|Appears in Collections:||Communications, Media and Culture Book Chapters and Sections|
|Title:||"Ploughing a lonely furrow": Margaret Tait and professional filmmaking practices in 1950s Scotland|
|Citation:||Neely S (2009) "Ploughing a lonely furrow": Margaret Tait and professional filmmaking practices in 1950s Scotland. In: Craven Ian (ed.). Movies on Home Ground: Explorations in Amateur Cinema, Newcastle upon Tyne: Cambridge Scholars Publishing, pp. 301-326.|
|Abstract:||Margaret Tait - filmmaker, poet, painter, and short story writer - has frequently been cited as a truly independent filmmaker. Her first and only feature film, Blue Black Permanent was released in 1992, but she is primarily remembered as a prolific creator of shorter films, ranging from vivid portraits, to cinematic poems and mobile graphic works painted directly onto film stock. When her films were screened at Calton studios in 1979, she was billed as a “one woman film-industry”.1 Hugh McDiarmid, the subject of one of Tait’s film portraits, had much earlier described her as “ploughing a lonely furrow”, and the majority of her work, although sometimes aided by family and friends, was produced largely on her own and with limited budgets.2 She received very little financial support for her productions. Although her film Colour Poems was financed by the Scottish Arts Council’s “filmmaker as artist” competition in 1974, the majority of her attempts at securing funding, including a number of approaches made to the Scottish Film Council, were thwarted. To some extent, this was because her work, crossing a range of disciplines, was unable to be placed within familiar traditions. Her experimental methods were frequently misread as “unprofessional” by a variety of funding bodies, more focused on the strengths of Scotland’s documentary revival.3 Despite this lack of backing, Tait managed to achieve a degree of success, distributing her films internationally through diverse mechanisms. Yet it is hardly surprising that the oversight of her work on a funding level in Scotland, is reflected in the filmmaker’s absence from critical histories of Scottish cinema.|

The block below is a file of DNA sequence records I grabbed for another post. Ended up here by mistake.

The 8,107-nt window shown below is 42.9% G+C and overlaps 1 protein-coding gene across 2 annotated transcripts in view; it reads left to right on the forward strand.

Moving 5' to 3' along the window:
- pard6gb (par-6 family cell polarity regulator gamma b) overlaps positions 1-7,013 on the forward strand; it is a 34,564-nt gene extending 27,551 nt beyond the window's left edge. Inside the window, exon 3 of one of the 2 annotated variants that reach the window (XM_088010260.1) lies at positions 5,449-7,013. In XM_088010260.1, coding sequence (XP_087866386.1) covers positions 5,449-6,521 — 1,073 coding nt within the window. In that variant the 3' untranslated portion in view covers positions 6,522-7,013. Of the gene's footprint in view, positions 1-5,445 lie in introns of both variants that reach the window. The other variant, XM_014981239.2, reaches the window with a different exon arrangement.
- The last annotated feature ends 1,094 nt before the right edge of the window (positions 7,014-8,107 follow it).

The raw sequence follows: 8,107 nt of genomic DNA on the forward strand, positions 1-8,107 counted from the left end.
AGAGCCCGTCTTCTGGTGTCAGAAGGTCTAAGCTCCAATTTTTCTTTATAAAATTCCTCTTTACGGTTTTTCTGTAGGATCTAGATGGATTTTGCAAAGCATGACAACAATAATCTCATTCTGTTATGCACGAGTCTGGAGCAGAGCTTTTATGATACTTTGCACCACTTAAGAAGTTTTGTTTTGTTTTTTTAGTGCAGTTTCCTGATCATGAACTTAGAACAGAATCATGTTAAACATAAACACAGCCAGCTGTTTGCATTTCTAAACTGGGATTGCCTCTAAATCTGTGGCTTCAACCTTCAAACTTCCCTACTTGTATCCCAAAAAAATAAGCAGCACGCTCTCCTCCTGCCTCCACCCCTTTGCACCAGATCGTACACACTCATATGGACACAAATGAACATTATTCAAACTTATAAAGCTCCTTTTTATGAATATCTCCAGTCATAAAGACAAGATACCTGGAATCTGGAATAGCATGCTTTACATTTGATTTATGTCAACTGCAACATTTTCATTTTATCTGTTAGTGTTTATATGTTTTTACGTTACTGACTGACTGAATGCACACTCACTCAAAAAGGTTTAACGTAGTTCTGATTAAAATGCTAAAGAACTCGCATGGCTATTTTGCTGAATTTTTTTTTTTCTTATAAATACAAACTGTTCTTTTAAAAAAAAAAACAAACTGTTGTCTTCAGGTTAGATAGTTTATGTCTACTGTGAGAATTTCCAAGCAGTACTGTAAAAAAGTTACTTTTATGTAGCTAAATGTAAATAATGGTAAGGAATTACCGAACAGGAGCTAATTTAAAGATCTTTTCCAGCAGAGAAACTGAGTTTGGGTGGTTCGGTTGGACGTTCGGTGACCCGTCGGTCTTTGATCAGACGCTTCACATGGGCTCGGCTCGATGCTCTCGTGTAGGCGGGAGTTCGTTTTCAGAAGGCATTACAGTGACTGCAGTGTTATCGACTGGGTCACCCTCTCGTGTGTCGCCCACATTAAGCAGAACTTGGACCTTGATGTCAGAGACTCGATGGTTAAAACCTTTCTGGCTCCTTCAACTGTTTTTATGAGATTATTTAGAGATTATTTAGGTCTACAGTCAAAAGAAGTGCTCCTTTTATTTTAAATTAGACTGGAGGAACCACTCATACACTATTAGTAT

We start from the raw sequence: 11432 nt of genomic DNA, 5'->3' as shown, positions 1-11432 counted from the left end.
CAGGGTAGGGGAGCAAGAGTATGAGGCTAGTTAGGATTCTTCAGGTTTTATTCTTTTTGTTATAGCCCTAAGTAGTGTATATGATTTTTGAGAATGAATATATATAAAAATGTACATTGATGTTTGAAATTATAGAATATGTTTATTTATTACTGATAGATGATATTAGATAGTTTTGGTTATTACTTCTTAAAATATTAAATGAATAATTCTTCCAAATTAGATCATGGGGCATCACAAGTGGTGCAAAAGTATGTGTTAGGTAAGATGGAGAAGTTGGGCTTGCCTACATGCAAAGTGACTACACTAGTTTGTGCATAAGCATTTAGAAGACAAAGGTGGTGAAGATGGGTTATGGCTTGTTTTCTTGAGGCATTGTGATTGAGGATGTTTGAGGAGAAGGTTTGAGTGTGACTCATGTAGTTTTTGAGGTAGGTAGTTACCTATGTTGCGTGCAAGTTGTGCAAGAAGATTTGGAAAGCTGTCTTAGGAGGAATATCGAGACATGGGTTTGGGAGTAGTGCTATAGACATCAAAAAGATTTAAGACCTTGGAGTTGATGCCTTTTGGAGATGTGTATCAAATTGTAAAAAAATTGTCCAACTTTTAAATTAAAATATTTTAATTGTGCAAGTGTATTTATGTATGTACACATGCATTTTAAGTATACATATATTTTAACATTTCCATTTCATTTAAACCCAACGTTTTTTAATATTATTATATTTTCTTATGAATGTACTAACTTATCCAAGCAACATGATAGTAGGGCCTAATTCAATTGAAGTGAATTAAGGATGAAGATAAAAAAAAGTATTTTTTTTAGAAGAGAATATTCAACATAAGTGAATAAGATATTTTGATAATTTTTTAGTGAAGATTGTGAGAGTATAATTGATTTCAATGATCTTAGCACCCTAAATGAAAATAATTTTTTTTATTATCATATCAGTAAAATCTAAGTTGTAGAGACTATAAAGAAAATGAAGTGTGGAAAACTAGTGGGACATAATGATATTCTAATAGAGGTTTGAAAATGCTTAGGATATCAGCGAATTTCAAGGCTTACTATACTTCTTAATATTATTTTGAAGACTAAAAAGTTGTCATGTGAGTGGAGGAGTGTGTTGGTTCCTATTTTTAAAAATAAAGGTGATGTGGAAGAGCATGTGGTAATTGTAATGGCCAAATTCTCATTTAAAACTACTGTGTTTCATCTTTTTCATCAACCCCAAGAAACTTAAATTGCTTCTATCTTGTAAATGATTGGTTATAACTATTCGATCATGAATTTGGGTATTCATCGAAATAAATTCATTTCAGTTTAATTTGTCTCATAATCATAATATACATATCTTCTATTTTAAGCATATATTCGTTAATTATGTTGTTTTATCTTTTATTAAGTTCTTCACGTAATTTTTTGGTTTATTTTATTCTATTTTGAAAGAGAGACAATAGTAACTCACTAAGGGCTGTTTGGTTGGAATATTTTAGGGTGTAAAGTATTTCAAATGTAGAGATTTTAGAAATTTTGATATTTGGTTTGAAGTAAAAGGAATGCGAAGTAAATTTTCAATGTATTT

|Rights:||Published with the permission of Cambridge Scholars Publishing.; The publisher has granted permission for use of this book chapter in this Repository. The chapter was first published in Movies on Home Ground: Explorations in Amateur Cinema by Cambridge Scholars Publishing.|
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